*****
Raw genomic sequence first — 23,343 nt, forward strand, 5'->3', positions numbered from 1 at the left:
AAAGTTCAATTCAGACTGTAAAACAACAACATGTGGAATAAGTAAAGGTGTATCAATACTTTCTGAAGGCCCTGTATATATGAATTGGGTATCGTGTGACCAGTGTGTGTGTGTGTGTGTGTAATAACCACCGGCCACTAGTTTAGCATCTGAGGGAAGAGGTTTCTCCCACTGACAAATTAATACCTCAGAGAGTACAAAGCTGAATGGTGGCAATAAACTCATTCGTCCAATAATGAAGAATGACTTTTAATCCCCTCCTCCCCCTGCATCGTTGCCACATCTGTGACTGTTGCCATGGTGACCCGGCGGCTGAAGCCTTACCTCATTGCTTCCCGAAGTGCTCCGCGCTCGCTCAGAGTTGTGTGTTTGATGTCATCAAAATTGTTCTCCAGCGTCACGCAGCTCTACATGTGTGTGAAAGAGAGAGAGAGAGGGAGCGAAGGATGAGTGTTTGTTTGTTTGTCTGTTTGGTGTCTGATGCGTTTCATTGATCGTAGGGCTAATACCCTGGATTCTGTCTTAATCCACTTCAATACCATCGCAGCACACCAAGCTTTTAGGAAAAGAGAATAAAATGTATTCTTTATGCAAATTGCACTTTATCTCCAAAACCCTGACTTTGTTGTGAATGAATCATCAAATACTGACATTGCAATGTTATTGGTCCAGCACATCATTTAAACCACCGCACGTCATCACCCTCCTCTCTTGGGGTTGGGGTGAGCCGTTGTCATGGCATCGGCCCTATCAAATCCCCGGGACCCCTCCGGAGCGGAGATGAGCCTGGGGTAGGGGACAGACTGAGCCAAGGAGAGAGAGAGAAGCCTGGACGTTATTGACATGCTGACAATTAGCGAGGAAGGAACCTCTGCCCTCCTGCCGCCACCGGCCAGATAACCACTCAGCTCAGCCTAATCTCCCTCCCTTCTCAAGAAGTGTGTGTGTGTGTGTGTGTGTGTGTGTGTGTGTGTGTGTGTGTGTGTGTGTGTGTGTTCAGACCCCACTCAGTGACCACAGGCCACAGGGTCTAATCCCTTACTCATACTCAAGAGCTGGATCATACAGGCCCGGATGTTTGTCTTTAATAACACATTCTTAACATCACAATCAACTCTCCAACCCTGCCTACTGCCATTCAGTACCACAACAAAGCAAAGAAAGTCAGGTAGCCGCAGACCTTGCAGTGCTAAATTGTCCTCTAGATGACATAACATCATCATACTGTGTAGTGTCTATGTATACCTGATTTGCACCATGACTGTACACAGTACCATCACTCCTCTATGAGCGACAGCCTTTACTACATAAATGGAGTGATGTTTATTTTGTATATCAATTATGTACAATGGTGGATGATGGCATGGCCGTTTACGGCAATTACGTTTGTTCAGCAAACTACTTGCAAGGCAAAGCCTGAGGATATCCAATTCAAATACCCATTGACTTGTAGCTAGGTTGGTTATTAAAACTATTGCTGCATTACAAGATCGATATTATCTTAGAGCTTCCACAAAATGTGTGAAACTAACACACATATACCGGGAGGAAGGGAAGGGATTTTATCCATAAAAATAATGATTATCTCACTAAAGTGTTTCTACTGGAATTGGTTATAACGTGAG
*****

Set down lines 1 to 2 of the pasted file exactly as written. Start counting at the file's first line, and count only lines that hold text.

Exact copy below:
Raw genomic sequence first — 23,343 nt, forward strand, 5'->3', positions numbered from 1 at the left:
AAAGTTCAATTCAGACTGTAAAACAACAACATGTGGAATAAGTAAAGGTGTATCAATACTTTCTGAAGGCCCTGTATATATGAATTGGGTATCGTGTGACCAGTGTGTGTGTGTGTGTGTGTAATAACCACCGGCCACTAGTTTAGCATCTGAGGGAAGAGGTTTCTCCCACTGACAAATTAATACCTCAGAGAGTACAAAGCTGAATGGTGGCAATAAACTCATTCGTCCAATAATGAAGAATGACTTTTAATCCCCTCCTCCCCCTGCATCGTTGCCACATCTGTGACTGTTGCCATGGTGACCCGGCGGCTGAAGCCTTACCTCATTGCTTCCCGAAGTGCTCCGCGCTCGCTCAGAGTTGTGTGTTTGATGTCATCAAAATTGTTCTCCAGCGTCACGCAGCTCTACATGTGTGTGAAAGAGAGAGAGAGAGGGAGCGAAGGATGAGTGTTTGTTTGTTTGTCTGTTTGGTGTCTGATGCGTTTCATTGATCGTAGGGCTAATACCCTGGATTCTGTCTTAATCCACTTCAATACCATCGCAGCACACCAAGCTTTTAGGAAAAGAGAATAAAATGTATTCTTTATGCAAATTGCACTTTATCTCCAAAACCCTGACTTTGTTGTGAATGAATCATCAAATACTGACATTGCAATGTTATTGGTCCAGCACATCATTTAAACCACCGCACGTCATCACCCTCCTCTCTTGGGGTTGGGGTGAGCCGTTGTCATGGCATCGGCCCTATCAAATCCCCGGGACCCCTCCGGAGCGGAGATGAGCCTGGGGTAGGGGACAGACTGAGCCAAGGAGAGAGAGAGAAGCCTGGACGTTATTGACATGCTGACAATTAGCGAGGAAGGAACCTCTGCCCTCCTGCCGCCACCGGCCAGATAACCACTCAGCTCAGCCTAATCTCCCTCCCTTCTCAAGAAGTGTGTGTGTGTGTGTGTGTGTGTGTGTGTGTGTGTGTGTGTGTGTGTGTGTGTGTGTTCAGACCCCACTCAGTGACCACAGGCCACAGGGTCTAATCCCTTACTCATACTCAAGAGCTGGATCATACAGGCCCGGATGTTTGTCTTTAATAACACATTCTTAACATCACAATCAACTCTCCAACCCTGCCTACTGCCATTCAGTACCACAACAAAGCAAAGAAAGTCAGGTAGCCGCAGACCTTGCAGTGCTAAATTGTCCTCTAGATGACATAACATCATCATACTGTGTAGTGTCTATGTATACCTGATTTGCACCATGACTGTACACAGTACCATCACTCCTCTATGAGCGACAGCCTTTACTACATAAATGGAGTGATGTTTATTTTGTATATCAATTATGTACAATGGTGGATGATGGCATGGCCGTTTACGGCAATTACGTTTGTTCAGCAAACTACTTGCAAGGCAAAGCCTGAGGATATCCAATTCAAATACCCATTGACTTGTAGCTAGGTTGGTTATTAAAACTATTGCTGCATTACAAGATCGATATTATCTTAGAGCTTCCACAAAATGTGTGAAACTAACACACATATACCGGGAGGAAGGGAAGGGATTTTATCCATAAAAATAATGATTATCTCACTAAAGTGTTTCTACTGGAATTGGTTATAACGTGAG